Friday, November 07, 2014

nouveau petit elite honeypot for out of pocket journalists?


nymag |  The confusion inherent to any start-up has been exacerbated by Omidyar’s ruminative style. This spring, he went through a period of deep thinking, highlighted by a summit with news-­industry veterans at a hotel he part-owns in Laguna Beach, California. Under “Chatham House Rules,” no one was to talk directly about what was said. “He’s a true believer, I believe,” says Ken Doctor, a media analyst who attended. Many of those who have heard Omidyar and his aides, at that summit and other meetings, have come away thinking his plans sounded naïve and not fully baked. Sandy Rowe, a former editor of the Oregonian who was brought on as a consultant, says the fuzzy vision gives Omidyar flexibility. “This is a man who, since he said he would put down this $250 million, has never said, ‘Here is my plan.’ ”

The absence of a plan, however, contributed to dissension within First Look, and chatter began to emanate from behind its wall of operational secrecy. There was an East Coast–West Coast feud, a divide between the journalists and the technologists. Omidyar’s loyalists out in California and Hawaii grumbled as Greenwald traveled the world, promoting a book, picking up awards, and speaking out of turn. Poitras, meanwhile, was immersed in finishing a documentary on Snowden. There was an internal battle over budgets, which stalled hiring and hindered journalistic output. The Intercept initially published at a piddling rate. In June, the three co-founders of the Intercept and Taibbi wrote a joint letter to Omidyar demanding freedom to proceed with their expansion.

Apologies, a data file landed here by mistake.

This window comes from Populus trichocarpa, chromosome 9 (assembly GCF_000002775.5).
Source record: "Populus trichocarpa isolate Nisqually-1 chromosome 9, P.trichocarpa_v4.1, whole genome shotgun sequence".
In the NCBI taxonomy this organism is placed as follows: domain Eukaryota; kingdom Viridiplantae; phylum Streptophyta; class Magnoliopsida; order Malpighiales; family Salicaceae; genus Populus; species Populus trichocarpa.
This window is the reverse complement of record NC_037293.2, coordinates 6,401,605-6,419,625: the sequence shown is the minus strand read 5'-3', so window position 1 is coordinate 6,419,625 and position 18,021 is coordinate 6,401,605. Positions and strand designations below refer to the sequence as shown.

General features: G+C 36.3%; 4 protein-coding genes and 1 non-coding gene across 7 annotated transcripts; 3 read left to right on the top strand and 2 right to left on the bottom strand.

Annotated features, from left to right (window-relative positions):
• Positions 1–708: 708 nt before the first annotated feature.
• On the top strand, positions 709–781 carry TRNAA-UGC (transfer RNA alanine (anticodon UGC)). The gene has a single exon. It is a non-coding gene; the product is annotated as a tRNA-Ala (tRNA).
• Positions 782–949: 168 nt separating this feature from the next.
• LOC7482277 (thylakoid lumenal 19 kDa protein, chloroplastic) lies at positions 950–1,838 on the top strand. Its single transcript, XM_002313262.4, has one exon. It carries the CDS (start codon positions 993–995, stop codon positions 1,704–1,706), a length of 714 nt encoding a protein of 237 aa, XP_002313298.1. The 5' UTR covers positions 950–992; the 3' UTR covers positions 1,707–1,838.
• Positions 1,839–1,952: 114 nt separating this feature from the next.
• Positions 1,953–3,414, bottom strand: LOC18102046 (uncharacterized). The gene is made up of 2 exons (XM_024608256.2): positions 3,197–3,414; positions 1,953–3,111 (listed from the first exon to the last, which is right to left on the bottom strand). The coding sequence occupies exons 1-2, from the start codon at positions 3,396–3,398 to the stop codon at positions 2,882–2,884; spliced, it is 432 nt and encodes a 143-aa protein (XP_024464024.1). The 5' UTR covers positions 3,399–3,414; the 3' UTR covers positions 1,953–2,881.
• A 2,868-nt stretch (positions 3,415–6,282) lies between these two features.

Omidyar then published a blog post saying he had “definitely rethought some of our original ideas and plans.” Instead of quick expansion, he announced that First Look would be in “planning, start-up, and experimental mode for at least the next few years,” focusing its immediate efforts on the Intercept and Racket while working to develop new journalistic technology and design with a team in San Francisco. He also appointed a confidant as First Look’s editorial boss: the former Civil Beat editor John Temple. “I think that the message,” Temple told me in August, “is that we’re not trying hard enough if we’re not failing a little bit, if we’re not saying things that don’t bear fruit.”
The shift proved beneficial to the Intercept, which is no longer under the day-to-day management of its founders. Omidyar lured editor John Cook away from Gawker to run the site, and after a publication pause and a redesign, it has been gaining momentum, breaking big stories about the NSA’s surveillance of American Muslim leaders and the seemingly arbitrary standards of the government’s terrorist-screening system. The latter disclosure reportedly came from a leaker other than Snowden; the FBI recently searched the home of a government contractor suspected of being the source.